A merger happens when two companies combine to form a single entity. Public companies often merge with the declared goal of increasing shareholder value, by gaining market share or from entering new business segments. Unlike an acquisition, a merger can result in a brand new entity formed from the two merging firms.
A merger typically combines two companies of roughly equivalent size. The purchase of a company by a larger entity is often called an acquisition. Mergers often involve the exchange of shares rather than cash consideration. For example, in August 2017 Dow Chemical merged with polymers manufacturer DuPont to form DowDuPont (DWDP) by exchanging Dow and DuPont shares for those in the combined company.
- A merger is an agreement between companies of comparable size to combine into a single entity.
- Companies often merge to boost shareholder value by entering new markets or gaining greater share in those where they already compete.
- Mergers are more likely than acquisitions to involve stock-for-stock deals rather than cash buyouts.
- Moves in the share prices of the companies announcing a merger depend on the exchange ratio used and any cash consideration offered, as well as traders' views about the deal and the likelihood it will be completed.
- Companies agreeing to "mergers of equals" often specify how they will integrate their boards, management teams, and businesses if the deal goes through.
How Merger Announcements Affect Share Prices
The effect of a merger announcement on the share price will vary with the specifics of the deal as well as market perceptions of the transaction's value and the likelihood it will be completed.
If the merger is to be accomplished with an exchange of shares, the exchange ratio determines whether one of the companies is receiving a premium above its share price before the announcement in the deal. Shares of that company may rise, though that rise may be limited if the share price of its merger partner drops, eroding the initial premium.
To limit the risk of such erosion the terms of some mergers may include a collar agreement increasing the exchange ratio if a stock to be exchanged falls below a certain level. Such collars limit the downside for one company's shareholders at the expense of its merger partner and that company's shareholders, but are less common in mergers of equals or near-equals.
The market may also discount the proposed merger premium if the deal faces significant potential roadblocks, for instance in terms of regulatory approval. Conversely, shares of a company could trade above the proposed merger premium if investors believe the deal announcement may prompt higher bids from new suitors.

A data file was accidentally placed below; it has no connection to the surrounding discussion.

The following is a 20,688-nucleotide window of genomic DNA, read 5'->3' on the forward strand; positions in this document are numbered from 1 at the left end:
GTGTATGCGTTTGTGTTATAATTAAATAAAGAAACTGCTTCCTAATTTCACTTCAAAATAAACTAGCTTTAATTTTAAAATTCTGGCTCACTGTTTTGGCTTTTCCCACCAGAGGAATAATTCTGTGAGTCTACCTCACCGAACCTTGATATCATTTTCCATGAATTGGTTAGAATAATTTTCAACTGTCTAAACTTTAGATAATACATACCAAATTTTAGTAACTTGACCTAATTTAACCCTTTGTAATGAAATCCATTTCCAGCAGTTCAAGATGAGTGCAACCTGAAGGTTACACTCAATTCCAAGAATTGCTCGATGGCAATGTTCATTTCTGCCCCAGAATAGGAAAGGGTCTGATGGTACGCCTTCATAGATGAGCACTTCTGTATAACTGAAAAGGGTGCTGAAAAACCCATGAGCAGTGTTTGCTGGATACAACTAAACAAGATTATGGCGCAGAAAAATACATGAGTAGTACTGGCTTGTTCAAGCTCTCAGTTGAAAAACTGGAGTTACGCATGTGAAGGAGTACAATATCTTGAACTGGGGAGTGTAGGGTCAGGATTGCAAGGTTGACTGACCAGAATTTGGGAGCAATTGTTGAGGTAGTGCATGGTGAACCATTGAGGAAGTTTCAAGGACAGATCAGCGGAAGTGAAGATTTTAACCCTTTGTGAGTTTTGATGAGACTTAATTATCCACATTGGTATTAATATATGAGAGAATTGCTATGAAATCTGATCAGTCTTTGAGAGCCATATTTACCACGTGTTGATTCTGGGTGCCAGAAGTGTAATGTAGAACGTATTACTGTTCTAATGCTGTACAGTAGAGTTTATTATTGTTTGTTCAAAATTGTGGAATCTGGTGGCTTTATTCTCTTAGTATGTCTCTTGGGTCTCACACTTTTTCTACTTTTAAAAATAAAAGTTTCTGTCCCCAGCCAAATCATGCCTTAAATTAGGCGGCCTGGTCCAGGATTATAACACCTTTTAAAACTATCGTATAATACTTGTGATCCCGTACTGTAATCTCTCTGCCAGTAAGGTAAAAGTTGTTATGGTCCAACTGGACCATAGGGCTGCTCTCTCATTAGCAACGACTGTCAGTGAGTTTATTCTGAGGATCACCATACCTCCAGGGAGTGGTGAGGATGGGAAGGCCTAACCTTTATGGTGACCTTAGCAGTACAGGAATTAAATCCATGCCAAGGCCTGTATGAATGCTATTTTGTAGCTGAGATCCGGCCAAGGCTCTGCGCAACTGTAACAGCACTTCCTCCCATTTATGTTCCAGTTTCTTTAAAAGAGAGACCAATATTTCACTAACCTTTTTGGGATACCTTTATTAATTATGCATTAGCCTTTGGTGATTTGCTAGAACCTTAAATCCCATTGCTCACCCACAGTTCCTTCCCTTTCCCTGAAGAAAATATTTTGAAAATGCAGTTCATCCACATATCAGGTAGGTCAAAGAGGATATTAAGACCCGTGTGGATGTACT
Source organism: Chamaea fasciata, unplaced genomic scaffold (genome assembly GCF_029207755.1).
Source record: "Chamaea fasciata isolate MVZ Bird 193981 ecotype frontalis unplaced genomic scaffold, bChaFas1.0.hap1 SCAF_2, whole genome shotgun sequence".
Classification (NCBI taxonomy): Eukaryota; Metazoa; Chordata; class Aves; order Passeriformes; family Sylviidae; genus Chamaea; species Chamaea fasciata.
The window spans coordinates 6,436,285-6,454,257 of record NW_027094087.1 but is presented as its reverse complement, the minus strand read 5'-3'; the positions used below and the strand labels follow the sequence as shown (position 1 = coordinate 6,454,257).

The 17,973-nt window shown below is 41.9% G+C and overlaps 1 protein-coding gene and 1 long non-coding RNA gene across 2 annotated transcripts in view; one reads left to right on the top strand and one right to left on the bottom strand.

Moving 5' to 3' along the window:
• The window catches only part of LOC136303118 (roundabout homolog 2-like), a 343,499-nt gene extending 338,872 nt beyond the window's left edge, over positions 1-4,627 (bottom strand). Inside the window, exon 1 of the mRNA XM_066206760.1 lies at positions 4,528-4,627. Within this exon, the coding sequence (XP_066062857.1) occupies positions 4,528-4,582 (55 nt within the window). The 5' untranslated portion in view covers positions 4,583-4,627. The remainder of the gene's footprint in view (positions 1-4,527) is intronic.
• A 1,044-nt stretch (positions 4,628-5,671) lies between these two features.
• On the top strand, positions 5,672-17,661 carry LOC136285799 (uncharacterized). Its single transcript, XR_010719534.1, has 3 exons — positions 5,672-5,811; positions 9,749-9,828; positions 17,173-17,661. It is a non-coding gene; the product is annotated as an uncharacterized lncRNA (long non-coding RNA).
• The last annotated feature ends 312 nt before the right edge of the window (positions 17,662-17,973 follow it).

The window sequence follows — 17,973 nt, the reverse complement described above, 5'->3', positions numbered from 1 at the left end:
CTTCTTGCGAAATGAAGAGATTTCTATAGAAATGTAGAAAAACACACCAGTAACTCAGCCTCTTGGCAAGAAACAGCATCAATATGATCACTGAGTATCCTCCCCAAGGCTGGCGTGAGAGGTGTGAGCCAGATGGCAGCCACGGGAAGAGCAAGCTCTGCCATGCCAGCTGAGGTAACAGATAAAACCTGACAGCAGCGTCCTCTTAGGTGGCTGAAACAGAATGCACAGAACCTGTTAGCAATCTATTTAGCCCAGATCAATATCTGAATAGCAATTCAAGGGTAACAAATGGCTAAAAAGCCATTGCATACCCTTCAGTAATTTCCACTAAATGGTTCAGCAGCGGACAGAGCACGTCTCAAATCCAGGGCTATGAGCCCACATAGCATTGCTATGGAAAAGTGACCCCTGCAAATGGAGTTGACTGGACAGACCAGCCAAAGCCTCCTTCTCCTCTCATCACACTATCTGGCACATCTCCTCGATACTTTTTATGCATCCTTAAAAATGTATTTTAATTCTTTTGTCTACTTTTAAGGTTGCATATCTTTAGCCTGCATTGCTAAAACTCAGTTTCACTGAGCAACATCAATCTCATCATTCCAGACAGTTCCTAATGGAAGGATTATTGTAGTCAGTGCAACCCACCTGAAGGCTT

The shares of both companies announcing a merger may rise if investors view the deal favorably and believe it's likely to be completed.
For instance, in February of 2022, Spirit Airlines (SAVE) and Frontier Airlines (ULCC) announced the two companies would merge in a deal valued at $6.6 billion. Under the terms of the agreement, Spirit shareholders will receive 1.9126 shares of Frontier and $2.13 in cash for each Spirit share they own. Following the announcement, shares of Spirit Airlines rose from around $20 to almost $28, a 40% jump. Frontier shares rose more modestly, from around $12.50 to $14.25 (almost 15%).
A merger of equals is the combination of companies of similar size on mutually beneficial terms in which neither party is considered an acquirer.
How Mergers Affect Corporate Governance
Whatever the exchange ratio in a stock-for-stock merger, shareholders of both companies will have a stake in the new one. Shareholders whose shares are not exchanged will find their control of the larger company diluted by the issuance of new shares to the other company's shareholders. Often, merger announcements will specify what percentage of the combined company each group of shareholders will own based on the deal's terms.
Companies negotiating a merger must also consider who will lead the combined company, and how their boards of directors, management teams, and businesses will be integrated.
Control of the combined company can be the motivation for a merger, and how it is apportioned can affect the deal's financial terms. In some cases, senior managers' compensation agreements can include change-of-control provisions paying them bonuses if the company is merged or acquired.
What Typically Happens to Company Stocks When Companies Merge?
When a company announces it will buy another, often the target company's share will rise (approaching the takeover price) while the acquiring company may see its share price dip somewhat to account for the cost of the purchase. If a merger is construed by the market to produce synergies that will benefit the acquirer and the target, both company's shares may rise. If the market feels the deal is a blunder, both share prices may even fall.
What Happens to the Price of a Stock When a Publicly Traded Company Merges With a Private Company?
If a publicly traded company is acquired by a private company, its share prices will typically rise to the takeover price. When the deal is closed, existing shareholders will receive cash in return for their stock (i.e., their shares will be sold to the acquiring company). If a public company takes over a private firm, the acquirer's share price may fall a bit to reflect the cost of the deal.
What Usually Happens to Stock in a Reverse Merger?
A reverse merger (or reverse IPO) is a way for private companies to go public by identifying an existing publicly-traded shell company to effectively buy the private firm. At that point, the managers of the target firm become the managers of the shell company itself and run the business. The price of that shell company's stock may rise if investors believe there is value in the new entity.